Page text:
Thank You Nye Automotive!

This past week, the Nye Automotive Group made a $2,000 donation to the Rome City School District as part of their back-to-school promotion in the month of September. We will be able to utilize the funds to help our students with enrichment activities and after school programs. On behalf of the students, staff, and members of the Rome community, I wish to thank the Nye Automotive Group for their support of our children and community!!


High School Equivalency

Some of the requirements surrounding high school equivalency exams are changing. In the past, there were essentially 2 options: the TASC (formerly the GED) and the National External Diploma Option (NEDP). The major change is that recently, there has been a shift in the general age at which people are able to utilize the NEDP option. This option was generally reserved for individuals who were 28 years of age and older, however recently this has changed. Now, the TASC and the NEDP are options for all individuals interested in obtaining a high school equivalency diploma. There are still differences in the options and there are differences in the process/eligibility for the 2 options; however age is no longer a barrier. For more information about these options, please visit http://www.moboces.org/Page/868. Also, Rome has a resource center that you can gain more information from by calling 334-8000.


Monday, October 10, 2016

Back to the Future...

Not only one of the classic movies of my generation, Back to the Future can define education in my opinion. If you ever have an opportunity to speak to veteran teachers, you will hear over and over again how educational initiatives are cyclical and that so many of the latest "trends" were concepts used in education back in the 1980's and 1990's. I would argue however that the reason for this feeling is that we all know kids and what kids need, but we keep reinventing the wheel because no one has found the holy grail of education to this point in our history. I had the opportunity to attend a technology summit this week and the key note speaker was amazing. He spent the entire time talking about how we are not utilizing the power of technology and students' own devices to enhance learning. Rather than embracing the opportunities that technology provides us, we tend to look the other way and pretend that it doesn't exist. It's almost that Back to the Future mentality. We want to hold onto the past so much that we can't see the opportunities in front of us. One of my favorite phrases when doing professional development myself is about the growth mindset. Growing and learning does not mean that you are discrediting the past or past practices. It simply means capitalizing on the past and what was learned. If we truly are existing in a state of cyclical evolution, then our education system is doomed forever more. I tend to believe that we are somewhere along the continuum, but attempting to break free of the cyclical behavior and create a new normal. In Rome, we are fortunate to have outstanding educators, veteran and neophyte, that are wanting to think outside the box and bring learning to life for our kids. The one thing we need to avoid though is going Back to the Future. Embrace the opportunity that we have before us. You can't move forward if you are stuck in the past.

NYS Draft Standards

As I have mentioned earlier, the NewYork State Education Department has released draft standards for English Language Arts (ELA) and Mathematics for the public to review. Also, as part of the process, they are accepting public comment on the draft standards until November 4th. In ELA, one of the most significant changes relates to the learning of our earliest students in grades Pre-K through 2. The State has decided to focus on these grade levels as a result of the feedback received during the first 5 years of the Common Core Learning Standards. For math, one of the biggest additional elements was the creation of a glossary of terms to help those of us who are not math teachers better understand the terminology that our kids are learning. All of these edits to the standards are also bringing about some reform with regard to standardized testing, which I will address down the road as more information there becomes available. Please take a moment to review the draft standards by following the link below and provide the State with your commentary. Now is the time to let your voice be heard.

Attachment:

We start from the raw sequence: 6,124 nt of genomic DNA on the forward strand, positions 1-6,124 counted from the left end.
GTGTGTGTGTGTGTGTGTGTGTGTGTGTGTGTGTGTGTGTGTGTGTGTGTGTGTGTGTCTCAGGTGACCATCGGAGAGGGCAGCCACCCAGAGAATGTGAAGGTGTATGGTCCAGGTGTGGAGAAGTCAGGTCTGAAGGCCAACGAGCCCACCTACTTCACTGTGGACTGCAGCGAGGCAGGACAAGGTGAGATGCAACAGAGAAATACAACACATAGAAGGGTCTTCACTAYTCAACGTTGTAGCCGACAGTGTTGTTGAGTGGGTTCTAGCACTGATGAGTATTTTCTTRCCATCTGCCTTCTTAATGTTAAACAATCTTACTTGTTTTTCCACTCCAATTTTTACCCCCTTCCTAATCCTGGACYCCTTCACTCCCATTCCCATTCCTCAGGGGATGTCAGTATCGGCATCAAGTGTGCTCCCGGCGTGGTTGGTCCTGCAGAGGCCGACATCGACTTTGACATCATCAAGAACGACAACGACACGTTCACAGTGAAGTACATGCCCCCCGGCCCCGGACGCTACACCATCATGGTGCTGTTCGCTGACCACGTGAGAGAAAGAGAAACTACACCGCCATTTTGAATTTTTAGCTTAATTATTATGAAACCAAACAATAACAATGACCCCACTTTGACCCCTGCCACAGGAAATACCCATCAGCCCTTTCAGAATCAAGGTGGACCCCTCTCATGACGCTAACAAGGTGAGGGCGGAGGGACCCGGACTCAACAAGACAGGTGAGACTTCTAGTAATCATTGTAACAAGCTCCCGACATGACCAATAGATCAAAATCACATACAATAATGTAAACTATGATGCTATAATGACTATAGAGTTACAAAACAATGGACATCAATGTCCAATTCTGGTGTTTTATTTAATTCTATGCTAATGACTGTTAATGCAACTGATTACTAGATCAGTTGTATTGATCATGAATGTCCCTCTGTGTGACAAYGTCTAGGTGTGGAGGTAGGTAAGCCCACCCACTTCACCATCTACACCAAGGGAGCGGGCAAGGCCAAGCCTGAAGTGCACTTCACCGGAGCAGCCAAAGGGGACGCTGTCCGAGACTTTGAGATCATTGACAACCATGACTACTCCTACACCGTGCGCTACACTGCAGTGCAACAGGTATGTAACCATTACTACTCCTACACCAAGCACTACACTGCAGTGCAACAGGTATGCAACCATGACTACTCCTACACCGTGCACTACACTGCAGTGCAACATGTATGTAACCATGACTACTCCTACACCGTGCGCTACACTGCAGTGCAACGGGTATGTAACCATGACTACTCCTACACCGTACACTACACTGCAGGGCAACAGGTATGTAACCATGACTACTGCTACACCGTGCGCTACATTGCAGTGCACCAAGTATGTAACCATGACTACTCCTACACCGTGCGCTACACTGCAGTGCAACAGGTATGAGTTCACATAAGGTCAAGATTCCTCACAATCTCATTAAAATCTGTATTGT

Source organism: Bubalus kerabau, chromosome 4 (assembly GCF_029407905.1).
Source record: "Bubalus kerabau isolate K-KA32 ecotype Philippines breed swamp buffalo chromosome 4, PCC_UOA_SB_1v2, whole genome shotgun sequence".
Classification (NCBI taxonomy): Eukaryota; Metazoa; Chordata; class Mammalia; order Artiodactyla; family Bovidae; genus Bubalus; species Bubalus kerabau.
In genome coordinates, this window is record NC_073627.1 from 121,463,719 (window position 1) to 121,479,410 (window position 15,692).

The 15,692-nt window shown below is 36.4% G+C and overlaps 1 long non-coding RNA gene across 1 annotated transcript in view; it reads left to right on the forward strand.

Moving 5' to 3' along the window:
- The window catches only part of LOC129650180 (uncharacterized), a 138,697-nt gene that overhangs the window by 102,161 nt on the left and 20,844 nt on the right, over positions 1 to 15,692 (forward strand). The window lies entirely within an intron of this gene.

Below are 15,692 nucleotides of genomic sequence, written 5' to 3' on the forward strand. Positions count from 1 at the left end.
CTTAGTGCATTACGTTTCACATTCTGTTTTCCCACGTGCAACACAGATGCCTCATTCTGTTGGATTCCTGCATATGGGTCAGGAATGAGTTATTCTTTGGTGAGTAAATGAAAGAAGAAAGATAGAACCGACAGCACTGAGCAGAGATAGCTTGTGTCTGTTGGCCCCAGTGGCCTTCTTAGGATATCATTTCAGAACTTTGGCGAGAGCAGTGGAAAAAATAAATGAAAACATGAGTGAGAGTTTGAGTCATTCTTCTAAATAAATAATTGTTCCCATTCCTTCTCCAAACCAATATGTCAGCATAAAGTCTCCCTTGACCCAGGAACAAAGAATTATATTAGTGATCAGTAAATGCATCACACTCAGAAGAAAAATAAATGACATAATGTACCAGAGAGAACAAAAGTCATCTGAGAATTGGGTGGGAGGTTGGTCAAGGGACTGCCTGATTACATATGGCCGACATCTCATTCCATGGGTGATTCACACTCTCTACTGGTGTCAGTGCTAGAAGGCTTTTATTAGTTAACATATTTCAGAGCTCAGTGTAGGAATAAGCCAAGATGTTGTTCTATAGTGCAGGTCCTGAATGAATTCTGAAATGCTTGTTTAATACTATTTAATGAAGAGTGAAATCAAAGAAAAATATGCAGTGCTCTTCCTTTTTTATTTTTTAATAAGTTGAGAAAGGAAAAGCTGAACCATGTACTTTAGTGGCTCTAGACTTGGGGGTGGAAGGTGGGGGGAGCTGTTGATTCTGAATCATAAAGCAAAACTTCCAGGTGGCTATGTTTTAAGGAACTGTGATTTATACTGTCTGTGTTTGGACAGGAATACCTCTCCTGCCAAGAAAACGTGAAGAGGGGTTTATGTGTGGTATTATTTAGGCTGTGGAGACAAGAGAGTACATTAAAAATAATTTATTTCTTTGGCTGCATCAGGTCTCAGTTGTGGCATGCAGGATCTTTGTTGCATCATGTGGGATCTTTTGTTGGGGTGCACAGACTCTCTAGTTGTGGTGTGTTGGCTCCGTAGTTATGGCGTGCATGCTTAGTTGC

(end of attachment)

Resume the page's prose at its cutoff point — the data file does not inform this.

Ridge Mills HOGS

During recent weeks, the Ridge Mills students and staff have been reading 'The Mouse on a Motorcycle' by Beverly Cleary as part of their One Book, One School month. Combined with this reading project, the school community collected toys and books as part of a community service project. This past week, members of the Erie Canal Chapter of HOGS (Harley Owners Group) visited to school to accept the donations from the Ridge Mills community. The HOGS organization is a local group that raises money and awareness for a variety of great community causes. As a result of this effort, the HOGS will be delivering the toys and books donated by Ridge Mills to the Neighborhood Center. Thank you to the students, staff, and families of Ridge Mills and to the HOGS for collaborating on this valuable learning experience for our children!!


RFA Football Helps Rescue Mission

On Saturday, October 1st, members of the RFA football team spent the day at our local Rescue Mission assisting with a benefit to help raise money for the Rescue Mission. The student athletes spent the day setting up for the event, serving food throughout the benefit, assisted in preparing the food, cleaning the Rescue Mission throughout the day, bussing tables for those that attended, and breaking down all of the special decor for the benefit and resetting the Rescue Mission for their next day's work. Thank you to our players for giving back to our community and thank you to Coach Swavely for providing our boys with opportunity to learn more about community service!